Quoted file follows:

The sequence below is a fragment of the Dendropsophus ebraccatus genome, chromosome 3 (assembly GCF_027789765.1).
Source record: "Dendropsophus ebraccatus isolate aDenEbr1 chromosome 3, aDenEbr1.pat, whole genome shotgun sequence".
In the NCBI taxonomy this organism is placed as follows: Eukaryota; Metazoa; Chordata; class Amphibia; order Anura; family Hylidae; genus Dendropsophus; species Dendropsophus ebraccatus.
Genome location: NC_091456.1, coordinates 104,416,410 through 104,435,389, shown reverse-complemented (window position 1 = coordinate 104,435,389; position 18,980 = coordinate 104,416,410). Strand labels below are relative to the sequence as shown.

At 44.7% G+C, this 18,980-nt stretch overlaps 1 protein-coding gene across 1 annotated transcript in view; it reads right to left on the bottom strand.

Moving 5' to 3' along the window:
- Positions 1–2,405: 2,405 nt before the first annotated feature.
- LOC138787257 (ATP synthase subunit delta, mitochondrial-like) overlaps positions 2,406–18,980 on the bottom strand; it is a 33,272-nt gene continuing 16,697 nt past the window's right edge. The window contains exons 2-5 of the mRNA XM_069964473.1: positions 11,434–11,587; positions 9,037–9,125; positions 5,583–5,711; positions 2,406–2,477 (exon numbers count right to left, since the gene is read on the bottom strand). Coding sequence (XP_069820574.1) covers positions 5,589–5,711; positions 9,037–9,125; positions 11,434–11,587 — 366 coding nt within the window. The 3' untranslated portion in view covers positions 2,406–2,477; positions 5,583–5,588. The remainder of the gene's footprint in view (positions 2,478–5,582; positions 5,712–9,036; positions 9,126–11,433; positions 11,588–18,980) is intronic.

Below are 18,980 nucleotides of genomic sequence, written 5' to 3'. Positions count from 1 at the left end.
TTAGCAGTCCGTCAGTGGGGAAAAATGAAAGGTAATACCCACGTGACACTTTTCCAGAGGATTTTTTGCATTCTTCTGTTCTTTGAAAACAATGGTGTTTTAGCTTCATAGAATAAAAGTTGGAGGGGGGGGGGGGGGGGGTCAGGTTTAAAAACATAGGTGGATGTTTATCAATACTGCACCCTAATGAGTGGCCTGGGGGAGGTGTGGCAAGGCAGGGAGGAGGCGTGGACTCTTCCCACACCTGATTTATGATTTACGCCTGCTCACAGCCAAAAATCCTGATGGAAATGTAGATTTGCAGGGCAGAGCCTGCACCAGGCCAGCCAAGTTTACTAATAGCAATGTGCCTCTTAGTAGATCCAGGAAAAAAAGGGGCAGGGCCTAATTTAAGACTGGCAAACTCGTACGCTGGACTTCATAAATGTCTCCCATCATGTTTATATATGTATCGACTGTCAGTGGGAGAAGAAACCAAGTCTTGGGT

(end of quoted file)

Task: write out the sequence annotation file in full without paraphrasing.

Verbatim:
The sequence below is a fragment of the Dendropsophus ebraccatus genome, chromosome 3 (assembly GCF_027789765.1).
Source record: "Dendropsophus ebraccatus isolate aDenEbr1 chromosome 3, aDenEbr1.pat, whole genome shotgun sequence".
In the NCBI taxonomy this organism is placed as follows: Eukaryota; Metazoa; Chordata; class Amphibia; order Anura; family Hylidae; genus Dendropsophus; species Dendropsophus ebraccatus.
Genome location: NC_091456.1, coordinates 104,416,410 through 104,435,389, shown reverse-complemented (window position 1 = coordinate 104,435,389; position 18,980 = coordinate 104,416,410). Strand labels below are relative to the sequence as shown.

At 44.7% G+C, this 18,980-nt stretch overlaps 1 protein-coding gene across 1 annotated transcript in view; it reads right to left on the bottom strand.

Moving 5' to 3' along the window:
- Positions 1–2,405: 2,405 nt before the first annotated feature.
- LOC138787257 (ATP synthase subunit delta, mitochondrial-like) overlaps positions 2,406–18,980 on the bottom strand; it is a 33,272-nt gene continuing 16,697 nt past the window's right edge. The window contains exons 2-5 of the mRNA XM_069964473.1: positions 11,434–11,587; positions 9,037–9,125; positions 5,583–5,711; positions 2,406–2,477 (exon numbers count right to left, since the gene is read on the bottom strand). Coding sequence (XP_069820574.1) covers positions 5,589–5,711; positions 9,037–9,125; positions 11,434–11,587 — 366 coding nt within the window. The 3' untranslated portion in view covers positions 2,406–2,477; positions 5,583–5,588. The remainder of the gene's footprint in view (positions 2,478–5,582; positions 5,712–9,036; positions 9,126–11,433; positions 11,588–18,980) is intronic.

Below are 18,980 nucleotides of genomic sequence, written 5' to 3'. Positions count from 1 at the left end.
TTAGCAGTCCGTCAGTGGGGAAAAATGAAAGGTAATACCCACGTGACACTTTTCCAGAGGATTTTTTGCATTCTTCTGTTCTTTGAAAACAATGGTGTTTTAGCTTCATAGAATAAAAGTTGGAGGGGGGGGGGGGGGGGGTCAGGTTTAAAAACATAGGTGGATGTTTATCAATACTGCACCCTAATGAGTGGCCTGGGGGAGGTGTGGCAAGGCAGGGAGGAGGCGTGGACTCTTCCCACACCTGATTTATGATTTACGCCTGCTCACAGCCAAAAATCCTGATGGAAATGTAGATTTGCAGGGCAGAGCCTGCACCAGGCCAGCCAAGTTTACTAATAGCAATGTGCCTCTTAGTAGATCCAGGAAAAAAAGGGGCAGGGCCTAATTTAAGACTGGCAAACTCGTACGCTGGACTTCATAAATGTCTCCCATCATGTTTATATATGTATCGACTGTCAGTGGGAGAAGAAACCAAGTCTTGGGT